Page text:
Our record review discloses that he knew nothing about the witness before hypnotizing her, that he was alone with her at the time of hypnosis, and that he placed her into "progressive relaxation," taking her back to the day of the crime and asking or perhaps telling her to try to recall the specifics of the incident and the identity of the person from whom she received the forged check. After she was brought out of the hypnotic trance, another detective displayed some photographs to her, and the witness selected a picture of the appellant.

The hypnosis session transpired on Friday morning, May 1, 1981, four days before trial. It was only shortly after the session took place that appellant's counsel was first advised of its occurrence. Upon learning that the teller had made a positive identification of his client, the attorney spent the weekend researching the legal ramifications of using hypnosis in a criminal trial. On Monday, the day before trial, he deposed Mickler. On the following day, just before trial, appellant's counsel sought a continuance, claiming prejudice based on the short notice of the hypnosis session, alleging that he was unable to depose the hypnotist until the day before trial and that he wished to obtain another expert for the purpose of presenting evidence concerning hypnosis in appellant's favor. The motion was denied, and appellant was subsequently convicted of forgery, uttering a forged instrument, and grand theft.

In answer to appellant's arguments assailing the convictions imposed, we respond that a judgment will not be reversed, unless the error of the evidence's admission was prejudicial to the substantial rights of the appellant. Prejudice will not be presumed. Section 924.33, Fla.Stat. (1979); Palmes v. State, 397 So.2d 648, 653 (Fla.1981), cert. denied, 454 U.S. 882, 102 S.Ct. 369, 70 L.Ed.2d 195 (1981). This requires us to determine whether, but for the admission of the testimony of the teller and the hypnotist, the result below in regard to each of the three offenses might have been different. Palmes, at 654. It seems apparent to us that the admission of Officer Mickler's hypnosis testimony related solely to the charges of uttering a forged instrument and grand theft. Mickler testified as to the procedures used in hypnotizing the teller, while the teller testified concerning the method by which she processed the Twin Mini-Shop check, and her identification of appellant as the individual who passed her a pre-endorsed Abreu Twin Mini-Shops check was the product of her hypnotized state. She did not testify, however, that she had witnessed the actual act of forgery.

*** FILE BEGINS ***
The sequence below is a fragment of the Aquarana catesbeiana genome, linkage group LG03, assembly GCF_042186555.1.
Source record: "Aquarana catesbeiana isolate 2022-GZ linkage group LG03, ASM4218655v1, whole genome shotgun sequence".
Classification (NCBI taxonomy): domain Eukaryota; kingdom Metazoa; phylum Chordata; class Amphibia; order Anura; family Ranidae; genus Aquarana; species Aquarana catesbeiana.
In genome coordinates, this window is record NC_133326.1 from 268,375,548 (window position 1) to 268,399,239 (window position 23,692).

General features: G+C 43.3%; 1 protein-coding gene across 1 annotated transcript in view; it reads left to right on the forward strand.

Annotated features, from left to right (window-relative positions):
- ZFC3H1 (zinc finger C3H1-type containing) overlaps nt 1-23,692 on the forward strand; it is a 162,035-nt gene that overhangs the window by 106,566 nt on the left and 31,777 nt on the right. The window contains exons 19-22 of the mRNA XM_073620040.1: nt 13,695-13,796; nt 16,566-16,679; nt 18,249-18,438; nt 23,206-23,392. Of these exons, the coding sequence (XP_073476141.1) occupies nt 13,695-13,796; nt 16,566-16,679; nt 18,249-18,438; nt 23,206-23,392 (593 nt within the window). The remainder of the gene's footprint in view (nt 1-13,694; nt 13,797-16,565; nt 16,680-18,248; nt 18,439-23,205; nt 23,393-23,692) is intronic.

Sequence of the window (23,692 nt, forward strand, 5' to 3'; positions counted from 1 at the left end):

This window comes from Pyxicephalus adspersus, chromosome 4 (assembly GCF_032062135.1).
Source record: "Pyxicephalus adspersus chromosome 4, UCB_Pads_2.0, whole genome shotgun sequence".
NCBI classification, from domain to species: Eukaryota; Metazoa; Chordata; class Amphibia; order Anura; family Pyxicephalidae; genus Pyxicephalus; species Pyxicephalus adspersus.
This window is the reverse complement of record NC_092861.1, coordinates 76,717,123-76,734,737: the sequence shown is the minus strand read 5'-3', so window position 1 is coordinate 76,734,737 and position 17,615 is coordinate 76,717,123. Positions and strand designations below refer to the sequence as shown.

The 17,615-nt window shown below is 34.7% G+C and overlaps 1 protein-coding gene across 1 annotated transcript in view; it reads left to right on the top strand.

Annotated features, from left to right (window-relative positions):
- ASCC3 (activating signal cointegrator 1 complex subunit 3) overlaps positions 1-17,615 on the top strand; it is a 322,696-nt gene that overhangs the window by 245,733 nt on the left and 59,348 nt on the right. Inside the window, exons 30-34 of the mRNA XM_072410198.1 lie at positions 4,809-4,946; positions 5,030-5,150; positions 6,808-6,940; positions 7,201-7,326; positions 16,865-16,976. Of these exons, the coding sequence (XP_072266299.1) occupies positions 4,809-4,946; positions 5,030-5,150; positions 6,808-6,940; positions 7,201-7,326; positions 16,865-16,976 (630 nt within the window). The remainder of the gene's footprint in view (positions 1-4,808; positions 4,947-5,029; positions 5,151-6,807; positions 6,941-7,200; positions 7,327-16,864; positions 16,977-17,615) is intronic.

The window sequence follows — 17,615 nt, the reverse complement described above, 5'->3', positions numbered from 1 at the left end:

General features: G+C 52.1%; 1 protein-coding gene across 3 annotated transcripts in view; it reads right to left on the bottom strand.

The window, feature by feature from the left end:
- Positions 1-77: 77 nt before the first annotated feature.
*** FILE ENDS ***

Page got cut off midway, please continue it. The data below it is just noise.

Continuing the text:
Her testimony did not relate to proving any of the elements of forgery, which include the requirements: (1) that there be a falsely made or materially altered written instrument; (2) that the writing be of such a character that, if genuine, it might apparently be of legal efficacy for injury to another, or the foundation of a legal liability; and (3) that there be an intent to injure or defraud. See Ch. 831, Fla.Stat.; 16 Fla.Jur.2d Criminal Law §§ 1564-1568 (1979).